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Fed Keeps Rates the Same; Will Begin Unwinding Assets in October
The Federal Reserve announced on Wednesday that it would maintain the benchmark interest rate at its current 1 percent to 1.25 percent target and confirmed that it would begin to unwind its balance sheet from the economic stimulus program in October.
In its statement, the Federal Open Market Committee said it “will initiate the balance sheet normalization program” that it outlined in June. The $4.5-trillion balance sheet consists mainly of mortgage-back securities and Treasurys that the Fed acquired as part of its quantitative easing program during the financial crisis.
The Fed indicated that it will likely raise interest rates once more in 2017, but will have one fewer adjustment between now and 2019 than it had previously planned. As CNBC notes, the Fed will now likely raise the benchmark rate three times in 2018 and twice in 2019.
When measuring the health of employment and price stability, the FOMC said in its statement that it had taken into consideration the devastation on certain cities and communities from recent storms – including Hurricanes Harvey, Irma and Maria – and determined that while these storms will cause near-term economic problems, “past experience suggests that the storms are unlikely to materially alter the course of the national economy over the medium term.”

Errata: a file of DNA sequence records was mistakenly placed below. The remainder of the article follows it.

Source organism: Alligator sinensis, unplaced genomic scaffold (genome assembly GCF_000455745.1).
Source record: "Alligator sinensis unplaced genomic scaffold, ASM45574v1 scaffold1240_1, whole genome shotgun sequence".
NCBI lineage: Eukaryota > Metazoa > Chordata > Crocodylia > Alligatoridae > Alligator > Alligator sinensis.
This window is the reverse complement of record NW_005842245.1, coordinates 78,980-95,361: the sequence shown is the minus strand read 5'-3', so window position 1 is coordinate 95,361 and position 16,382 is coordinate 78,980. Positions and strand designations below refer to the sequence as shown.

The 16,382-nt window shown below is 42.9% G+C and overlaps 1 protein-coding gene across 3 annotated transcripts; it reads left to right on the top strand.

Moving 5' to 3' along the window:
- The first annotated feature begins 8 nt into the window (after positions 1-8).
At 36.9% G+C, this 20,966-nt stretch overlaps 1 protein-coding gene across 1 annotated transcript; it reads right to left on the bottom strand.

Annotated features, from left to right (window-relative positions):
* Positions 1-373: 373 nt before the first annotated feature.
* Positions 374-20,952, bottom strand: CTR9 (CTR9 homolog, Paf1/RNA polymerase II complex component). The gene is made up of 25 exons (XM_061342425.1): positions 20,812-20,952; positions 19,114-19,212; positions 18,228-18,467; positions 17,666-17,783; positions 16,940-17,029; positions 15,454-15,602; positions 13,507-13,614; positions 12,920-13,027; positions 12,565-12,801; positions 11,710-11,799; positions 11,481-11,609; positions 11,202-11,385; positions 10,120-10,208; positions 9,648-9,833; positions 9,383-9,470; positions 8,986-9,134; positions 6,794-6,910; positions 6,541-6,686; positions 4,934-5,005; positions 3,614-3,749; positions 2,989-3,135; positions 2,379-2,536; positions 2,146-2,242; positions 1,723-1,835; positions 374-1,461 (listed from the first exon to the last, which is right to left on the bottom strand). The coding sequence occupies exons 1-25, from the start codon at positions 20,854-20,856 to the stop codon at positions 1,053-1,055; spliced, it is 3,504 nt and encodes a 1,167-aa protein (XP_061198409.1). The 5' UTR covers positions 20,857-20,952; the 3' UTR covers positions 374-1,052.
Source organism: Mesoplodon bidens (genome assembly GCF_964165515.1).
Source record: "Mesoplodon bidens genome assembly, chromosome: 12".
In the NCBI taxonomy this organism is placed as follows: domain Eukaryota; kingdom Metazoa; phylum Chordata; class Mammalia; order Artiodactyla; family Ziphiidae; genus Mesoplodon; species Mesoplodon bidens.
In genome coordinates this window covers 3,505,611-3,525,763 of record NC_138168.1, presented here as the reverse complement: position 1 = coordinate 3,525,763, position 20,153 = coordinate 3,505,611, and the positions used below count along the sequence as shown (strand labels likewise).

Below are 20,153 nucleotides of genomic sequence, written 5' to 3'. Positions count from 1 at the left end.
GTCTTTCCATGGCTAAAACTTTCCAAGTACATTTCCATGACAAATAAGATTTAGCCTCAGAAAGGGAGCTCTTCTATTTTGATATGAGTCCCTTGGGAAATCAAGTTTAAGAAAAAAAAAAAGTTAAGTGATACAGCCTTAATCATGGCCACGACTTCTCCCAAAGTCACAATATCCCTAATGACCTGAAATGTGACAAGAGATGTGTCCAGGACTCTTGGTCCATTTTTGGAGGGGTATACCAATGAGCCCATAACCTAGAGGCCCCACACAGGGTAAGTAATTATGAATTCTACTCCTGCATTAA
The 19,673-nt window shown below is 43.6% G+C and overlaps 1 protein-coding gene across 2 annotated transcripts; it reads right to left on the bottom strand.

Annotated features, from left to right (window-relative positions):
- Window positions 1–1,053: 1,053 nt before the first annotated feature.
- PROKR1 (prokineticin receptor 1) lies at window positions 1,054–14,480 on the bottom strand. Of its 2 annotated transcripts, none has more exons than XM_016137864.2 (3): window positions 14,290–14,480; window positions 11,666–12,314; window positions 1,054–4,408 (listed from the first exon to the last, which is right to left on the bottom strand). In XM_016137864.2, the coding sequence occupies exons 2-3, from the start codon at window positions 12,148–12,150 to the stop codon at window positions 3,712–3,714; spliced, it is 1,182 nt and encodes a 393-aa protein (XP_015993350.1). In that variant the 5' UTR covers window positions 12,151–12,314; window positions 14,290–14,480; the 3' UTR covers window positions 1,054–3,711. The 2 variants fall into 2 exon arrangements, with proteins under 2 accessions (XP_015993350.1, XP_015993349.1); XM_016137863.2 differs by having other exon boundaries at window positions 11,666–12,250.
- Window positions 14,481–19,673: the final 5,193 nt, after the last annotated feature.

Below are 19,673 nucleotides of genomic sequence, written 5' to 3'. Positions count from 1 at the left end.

Consequently, the Committee continues to expect that, with gradual adjustments in the stance of monetary policy, economic activity will expand at a moderate pace, and labor market conditions will strengthen somewhat further. Higher prices for gasoline and some other items in the aftermath of the hurricanes will likely boost inflation temporarily; apart from that effect, inflation on a 12-month basis is expected to remain somewhat below 2 percent in the near term but to stabilize around the Committee’s 2 percent objective over the medium term.
As for unwinding the assets from its balance sheet, “the Fed will allow $10 billion to roll off at first, increasing quarterly in $10 billion increments until the total hits $50 billion starting in October 2018,” as CNBC reports.
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